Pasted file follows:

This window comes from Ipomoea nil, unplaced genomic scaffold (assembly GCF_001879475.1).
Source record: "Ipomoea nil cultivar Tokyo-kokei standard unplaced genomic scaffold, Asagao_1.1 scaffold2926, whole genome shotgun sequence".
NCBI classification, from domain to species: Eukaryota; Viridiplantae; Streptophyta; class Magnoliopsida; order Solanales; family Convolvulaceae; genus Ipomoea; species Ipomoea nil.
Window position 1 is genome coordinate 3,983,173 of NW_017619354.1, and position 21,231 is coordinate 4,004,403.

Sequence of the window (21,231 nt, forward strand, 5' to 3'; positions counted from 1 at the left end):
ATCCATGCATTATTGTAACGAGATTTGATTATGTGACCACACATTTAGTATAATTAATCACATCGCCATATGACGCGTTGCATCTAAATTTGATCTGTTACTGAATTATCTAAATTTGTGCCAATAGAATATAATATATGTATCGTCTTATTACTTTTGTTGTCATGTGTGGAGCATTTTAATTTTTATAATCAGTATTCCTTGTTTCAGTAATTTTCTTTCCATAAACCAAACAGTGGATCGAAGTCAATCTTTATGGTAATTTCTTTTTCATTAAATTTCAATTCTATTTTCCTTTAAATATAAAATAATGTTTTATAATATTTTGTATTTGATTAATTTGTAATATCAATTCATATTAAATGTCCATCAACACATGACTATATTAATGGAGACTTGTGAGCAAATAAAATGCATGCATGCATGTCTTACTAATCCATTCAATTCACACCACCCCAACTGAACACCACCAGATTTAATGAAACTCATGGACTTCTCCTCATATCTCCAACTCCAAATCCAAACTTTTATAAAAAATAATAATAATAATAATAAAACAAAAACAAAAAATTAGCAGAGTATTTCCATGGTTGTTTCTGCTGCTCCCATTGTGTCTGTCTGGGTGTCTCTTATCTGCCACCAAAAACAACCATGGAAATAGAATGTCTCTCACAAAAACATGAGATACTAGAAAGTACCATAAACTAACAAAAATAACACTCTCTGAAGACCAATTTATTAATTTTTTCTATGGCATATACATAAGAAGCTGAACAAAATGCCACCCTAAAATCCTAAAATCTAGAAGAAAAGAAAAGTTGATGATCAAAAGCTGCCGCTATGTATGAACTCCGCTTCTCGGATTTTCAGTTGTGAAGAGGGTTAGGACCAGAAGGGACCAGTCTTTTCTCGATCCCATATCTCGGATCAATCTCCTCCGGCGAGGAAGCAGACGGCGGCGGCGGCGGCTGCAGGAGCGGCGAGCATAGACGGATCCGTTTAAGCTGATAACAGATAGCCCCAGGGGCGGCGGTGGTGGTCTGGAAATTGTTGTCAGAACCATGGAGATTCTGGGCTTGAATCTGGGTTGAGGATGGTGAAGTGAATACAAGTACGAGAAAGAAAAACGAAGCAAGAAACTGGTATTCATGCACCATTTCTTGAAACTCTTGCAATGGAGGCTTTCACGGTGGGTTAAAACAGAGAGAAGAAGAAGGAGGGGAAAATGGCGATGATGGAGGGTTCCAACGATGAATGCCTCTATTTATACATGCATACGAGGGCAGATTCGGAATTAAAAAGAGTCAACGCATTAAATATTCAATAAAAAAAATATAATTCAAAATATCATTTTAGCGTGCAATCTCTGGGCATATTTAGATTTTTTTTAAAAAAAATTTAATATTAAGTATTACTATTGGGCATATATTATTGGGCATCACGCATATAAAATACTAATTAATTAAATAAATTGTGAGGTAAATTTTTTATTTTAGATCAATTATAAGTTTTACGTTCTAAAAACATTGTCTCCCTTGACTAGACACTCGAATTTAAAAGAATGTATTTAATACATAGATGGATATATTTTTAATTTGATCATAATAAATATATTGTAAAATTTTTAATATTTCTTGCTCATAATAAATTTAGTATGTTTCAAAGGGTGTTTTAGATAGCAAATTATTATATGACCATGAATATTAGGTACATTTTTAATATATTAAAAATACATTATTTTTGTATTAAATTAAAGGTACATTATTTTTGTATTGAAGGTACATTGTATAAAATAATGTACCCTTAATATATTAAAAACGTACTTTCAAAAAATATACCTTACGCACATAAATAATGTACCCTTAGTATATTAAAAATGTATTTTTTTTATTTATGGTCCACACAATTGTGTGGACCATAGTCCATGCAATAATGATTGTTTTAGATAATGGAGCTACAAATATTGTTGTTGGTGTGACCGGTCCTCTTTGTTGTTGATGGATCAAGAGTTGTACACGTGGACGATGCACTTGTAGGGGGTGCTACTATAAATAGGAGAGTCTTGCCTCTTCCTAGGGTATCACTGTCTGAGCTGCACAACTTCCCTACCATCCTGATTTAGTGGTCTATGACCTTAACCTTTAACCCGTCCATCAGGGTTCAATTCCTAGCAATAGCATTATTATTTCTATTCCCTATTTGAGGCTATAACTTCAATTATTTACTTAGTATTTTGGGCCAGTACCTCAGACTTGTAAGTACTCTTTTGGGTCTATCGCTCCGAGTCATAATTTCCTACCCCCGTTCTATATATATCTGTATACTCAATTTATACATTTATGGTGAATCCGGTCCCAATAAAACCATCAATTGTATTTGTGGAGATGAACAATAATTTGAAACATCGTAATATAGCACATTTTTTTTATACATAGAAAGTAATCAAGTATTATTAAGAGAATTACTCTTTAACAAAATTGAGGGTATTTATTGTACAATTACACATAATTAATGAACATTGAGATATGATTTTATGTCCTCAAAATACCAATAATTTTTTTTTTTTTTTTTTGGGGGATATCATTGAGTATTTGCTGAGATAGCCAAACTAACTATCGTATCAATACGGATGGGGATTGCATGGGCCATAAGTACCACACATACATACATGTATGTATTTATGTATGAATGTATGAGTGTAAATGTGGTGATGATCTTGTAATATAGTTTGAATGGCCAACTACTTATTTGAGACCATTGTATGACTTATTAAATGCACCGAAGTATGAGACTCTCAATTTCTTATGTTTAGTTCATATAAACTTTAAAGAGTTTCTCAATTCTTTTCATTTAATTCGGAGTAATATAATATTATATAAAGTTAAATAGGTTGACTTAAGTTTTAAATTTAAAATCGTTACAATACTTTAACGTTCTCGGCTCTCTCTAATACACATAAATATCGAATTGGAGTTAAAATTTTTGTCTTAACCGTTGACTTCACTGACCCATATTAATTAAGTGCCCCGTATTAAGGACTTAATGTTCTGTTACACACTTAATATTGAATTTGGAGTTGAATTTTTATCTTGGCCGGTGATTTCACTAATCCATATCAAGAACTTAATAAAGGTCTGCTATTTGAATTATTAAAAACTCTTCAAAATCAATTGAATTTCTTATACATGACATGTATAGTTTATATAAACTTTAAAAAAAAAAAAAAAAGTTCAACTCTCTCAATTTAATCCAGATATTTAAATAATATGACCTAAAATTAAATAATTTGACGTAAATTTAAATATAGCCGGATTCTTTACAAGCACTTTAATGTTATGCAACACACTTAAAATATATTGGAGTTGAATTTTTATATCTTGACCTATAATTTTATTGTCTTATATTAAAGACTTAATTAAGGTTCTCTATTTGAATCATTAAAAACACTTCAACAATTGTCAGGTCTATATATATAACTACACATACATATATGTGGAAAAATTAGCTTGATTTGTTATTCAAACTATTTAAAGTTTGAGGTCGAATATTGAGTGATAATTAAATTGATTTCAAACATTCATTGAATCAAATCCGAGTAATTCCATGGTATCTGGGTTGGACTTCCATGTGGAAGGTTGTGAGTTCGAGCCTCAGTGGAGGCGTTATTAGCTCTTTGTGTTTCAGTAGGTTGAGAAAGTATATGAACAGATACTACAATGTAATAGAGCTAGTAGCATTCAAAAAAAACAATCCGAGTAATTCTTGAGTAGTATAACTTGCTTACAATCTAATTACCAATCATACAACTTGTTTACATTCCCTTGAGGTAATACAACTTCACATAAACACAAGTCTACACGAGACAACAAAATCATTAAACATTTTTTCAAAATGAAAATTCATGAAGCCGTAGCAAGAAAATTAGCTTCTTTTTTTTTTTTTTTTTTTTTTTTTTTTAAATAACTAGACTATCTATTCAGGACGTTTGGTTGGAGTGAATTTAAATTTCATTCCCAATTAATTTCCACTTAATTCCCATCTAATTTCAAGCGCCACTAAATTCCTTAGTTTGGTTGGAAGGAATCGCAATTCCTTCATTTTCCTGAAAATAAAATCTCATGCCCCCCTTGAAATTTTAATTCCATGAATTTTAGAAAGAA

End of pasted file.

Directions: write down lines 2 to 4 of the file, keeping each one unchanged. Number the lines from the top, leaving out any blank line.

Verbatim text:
Source record: "Ipomoea nil cultivar Tokyo-kokei standard unplaced genomic scaffold, Asagao_1.1 scaffold2926, whole genome shotgun sequence".
NCBI classification, from domain to species: Eukaryota; Viridiplantae; Streptophyta; class Magnoliopsida; order Solanales; family Convolvulaceae; genus Ipomoea; species Ipomoea nil.
Window position 1 is genome coordinate 3,983,173 of NW_017619354.1, and position 21,231 is coordinate 4,004,403.